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The Art of Mort Künstler / Documenting America / Movie Posters

Unlike many of history's great civilizations, America has existed almost entirely in an age where media has been present to document the nation's trials and culture. During his long and complex career, Mort Künstler's art has found many ways to contribute to the visual landscape that this media provides.



Hindenburg, The – limited edition print


Quantity:
Option:
Signature Edition Canvas Signed and Numbered - $295.00

Signature Edition Canvas Artist's Proof - $400.00

Classic Edition Canvas Signed and Numbered - $495.00

Classic Edition Canvas Artist's Proof - $650.00

Premier Edition Canvas Signed and Numbered - $995.00

Premier Edition Canvas Artist's Proof - $1,250.00

Collector's Edition Canvas Signed and Numbered - $2,995.00

Collector's Edition Canvas Artist's Proof - $3,495.00



 


LIMITED EDITION PRINTS
Giclée Canvas Prints
Reproduction technique: Giclées are printed with the finest archival pigmented inks on canvas.
Each print is numbered and signed by the artist and accompanied by a Certificate of Authenticity.


Signature Edition Canvas Signed and Numbered
Size: 22" x 19" • Edition Size: 100 • Issue Price: $295
Signature Edition Canvas Artist's Proof
Size: 22" x 19" • Edition Size: 10 • Issue Price: $400

Classic Edition Canvas Signed and Numbered
Size: 27” x 23” • Edition Size: 50 • Issue Price: $495
Classic Edition Canvas Artist’s Proof
Size: 27” x 23” • Edition Size: 10 • Issue Price: $650

Premier Edition Canvas Signed and Numbered
Size: 34” x 29” • Edition Size: 15 • Issue Price: $995
Premier Edition Canvas Artist’s Proof
Size: 34” x 29” • Edition Size: 5 • Issue Price: $1,250

Collector's Edition Canvas Signed and Numbered
Size: 44” x 38” • Edition Size: 5 • Issue Price: $2,995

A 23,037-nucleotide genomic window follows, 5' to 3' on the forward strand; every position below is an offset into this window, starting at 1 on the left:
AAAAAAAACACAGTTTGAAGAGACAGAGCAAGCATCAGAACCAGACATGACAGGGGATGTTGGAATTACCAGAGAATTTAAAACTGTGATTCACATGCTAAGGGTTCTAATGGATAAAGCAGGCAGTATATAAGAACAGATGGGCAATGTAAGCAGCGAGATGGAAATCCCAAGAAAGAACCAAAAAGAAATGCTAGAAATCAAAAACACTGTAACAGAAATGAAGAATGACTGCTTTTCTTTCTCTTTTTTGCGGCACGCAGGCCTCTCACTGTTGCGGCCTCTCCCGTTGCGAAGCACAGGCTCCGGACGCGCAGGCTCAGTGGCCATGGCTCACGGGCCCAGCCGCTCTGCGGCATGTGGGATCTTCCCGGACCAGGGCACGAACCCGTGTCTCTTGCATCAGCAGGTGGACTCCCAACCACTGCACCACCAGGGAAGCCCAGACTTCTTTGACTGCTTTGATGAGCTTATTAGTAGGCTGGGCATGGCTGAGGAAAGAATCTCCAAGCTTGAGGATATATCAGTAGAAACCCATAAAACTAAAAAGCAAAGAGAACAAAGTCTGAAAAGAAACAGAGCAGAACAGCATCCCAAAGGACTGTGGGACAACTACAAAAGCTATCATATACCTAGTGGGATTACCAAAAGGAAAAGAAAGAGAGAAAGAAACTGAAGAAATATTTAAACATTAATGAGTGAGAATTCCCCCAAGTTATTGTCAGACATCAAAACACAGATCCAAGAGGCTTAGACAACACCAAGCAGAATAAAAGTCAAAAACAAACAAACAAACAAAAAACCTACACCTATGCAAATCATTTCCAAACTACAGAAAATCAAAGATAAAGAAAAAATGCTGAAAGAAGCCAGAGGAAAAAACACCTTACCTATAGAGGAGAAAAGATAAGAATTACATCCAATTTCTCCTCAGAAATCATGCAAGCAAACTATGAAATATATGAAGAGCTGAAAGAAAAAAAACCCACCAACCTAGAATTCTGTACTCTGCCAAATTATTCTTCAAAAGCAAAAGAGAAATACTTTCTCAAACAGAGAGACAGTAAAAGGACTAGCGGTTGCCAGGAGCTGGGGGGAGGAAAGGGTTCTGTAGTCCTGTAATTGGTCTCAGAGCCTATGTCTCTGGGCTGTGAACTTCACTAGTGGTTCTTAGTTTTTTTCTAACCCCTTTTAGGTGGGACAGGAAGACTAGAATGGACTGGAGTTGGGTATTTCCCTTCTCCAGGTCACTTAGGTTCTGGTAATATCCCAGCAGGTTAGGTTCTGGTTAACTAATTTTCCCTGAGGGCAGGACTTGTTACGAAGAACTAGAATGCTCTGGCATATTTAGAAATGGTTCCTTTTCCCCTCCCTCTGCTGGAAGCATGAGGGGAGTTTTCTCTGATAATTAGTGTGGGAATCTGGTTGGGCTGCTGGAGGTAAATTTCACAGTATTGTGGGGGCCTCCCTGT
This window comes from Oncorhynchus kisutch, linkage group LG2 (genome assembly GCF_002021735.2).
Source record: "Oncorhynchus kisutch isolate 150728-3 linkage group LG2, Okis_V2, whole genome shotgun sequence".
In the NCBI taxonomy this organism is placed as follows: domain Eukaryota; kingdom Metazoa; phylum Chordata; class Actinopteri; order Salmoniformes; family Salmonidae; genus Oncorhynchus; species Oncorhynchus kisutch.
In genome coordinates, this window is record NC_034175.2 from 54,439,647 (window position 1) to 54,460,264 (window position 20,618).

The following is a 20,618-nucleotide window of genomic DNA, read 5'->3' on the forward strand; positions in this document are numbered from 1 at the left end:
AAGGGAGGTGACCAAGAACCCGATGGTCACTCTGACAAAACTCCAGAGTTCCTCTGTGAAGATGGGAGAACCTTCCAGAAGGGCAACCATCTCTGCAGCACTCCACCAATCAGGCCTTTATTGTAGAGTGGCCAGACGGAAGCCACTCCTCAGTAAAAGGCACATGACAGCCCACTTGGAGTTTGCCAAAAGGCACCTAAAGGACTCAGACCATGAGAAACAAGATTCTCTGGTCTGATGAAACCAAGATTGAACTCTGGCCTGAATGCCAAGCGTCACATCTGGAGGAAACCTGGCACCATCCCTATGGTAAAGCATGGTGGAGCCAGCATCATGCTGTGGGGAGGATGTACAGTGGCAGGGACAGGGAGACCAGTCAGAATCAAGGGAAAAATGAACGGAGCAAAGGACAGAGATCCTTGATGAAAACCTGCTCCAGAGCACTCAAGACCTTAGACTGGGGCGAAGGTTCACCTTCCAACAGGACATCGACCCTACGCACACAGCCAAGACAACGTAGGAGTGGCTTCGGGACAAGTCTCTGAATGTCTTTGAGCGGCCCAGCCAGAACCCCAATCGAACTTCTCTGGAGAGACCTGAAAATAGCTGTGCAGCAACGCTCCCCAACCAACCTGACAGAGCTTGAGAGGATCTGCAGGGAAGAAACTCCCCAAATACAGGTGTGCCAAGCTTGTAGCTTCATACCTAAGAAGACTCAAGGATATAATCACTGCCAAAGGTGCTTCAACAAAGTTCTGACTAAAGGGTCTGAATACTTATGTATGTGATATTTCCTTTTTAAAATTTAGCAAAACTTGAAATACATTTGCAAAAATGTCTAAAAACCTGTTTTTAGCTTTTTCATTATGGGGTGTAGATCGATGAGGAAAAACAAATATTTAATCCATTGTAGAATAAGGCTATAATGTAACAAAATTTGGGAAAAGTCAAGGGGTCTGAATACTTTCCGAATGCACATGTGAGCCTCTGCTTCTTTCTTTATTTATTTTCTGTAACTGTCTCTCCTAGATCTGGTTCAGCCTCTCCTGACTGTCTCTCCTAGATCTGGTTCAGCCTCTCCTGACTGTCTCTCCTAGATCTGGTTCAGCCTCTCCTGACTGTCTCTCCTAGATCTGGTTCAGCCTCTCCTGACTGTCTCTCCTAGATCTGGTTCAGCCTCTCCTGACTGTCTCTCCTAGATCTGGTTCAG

Collector's Edition Canvas Artist’s Proof
Size: 44” x 38” • Edition Size: 2 • Issue Price: $3,495




Historical Information
The German airship Hindenburg, the largest dirigible ever built, exploded as it arrived in Lakehurst, New Jersey on May 6, 1937. Thirty-six people died in the fiery accident that has since become iconic, in part because of the live radio broadcast of the disaster.

The Hindenburg had made 10 successful ocean crossings the year before and was held up by Germany’s Nazi government as a symbol of national pride. Within minutes of detecting a gas leak, the tail blew up, sending flames hundreds of feet in the air and as far down as the ground below. A chain reaction caused the entire vessel to burn instantly. There were fifty-six survivors.

Radio announcer Herbert Morrison gave an unforgettable live account of the disaster, “Oh, oh, oh. It’s burst into flames. Get out of the way, please . . . this is terrible . . . it’s burning, bursting into flames, and is falling . . . Oh! This is one of the worst . . . it’s a terrific sight . . .oh, the humanity.”

Mort Künstler's Comments
Commissioned by Fox to advertise the movie The Hindenburg, I first went to previews of the movie, then worked with movie stills, old photographs, and models of the zeppelin.

An original movie poster of this painting is currently on view in the exhibit Mort Künstler: The Art of Adventure at the Long Island Museum in Stony Brook through Memorial Day.


 

 
All illustrations by Mort Künstler. Text by Michael Aubrecht, Dee Brown, Henry Steele Commager, Rod Gragg, Mort Künstler, Edward Lengel, James McPherson, and James I. Robertson, Jr. - Copyright © 2001-2016. All Rights Reserved. No part of the contents of this web site may be reproduced or utilized in any form by any means without written consent of the artist.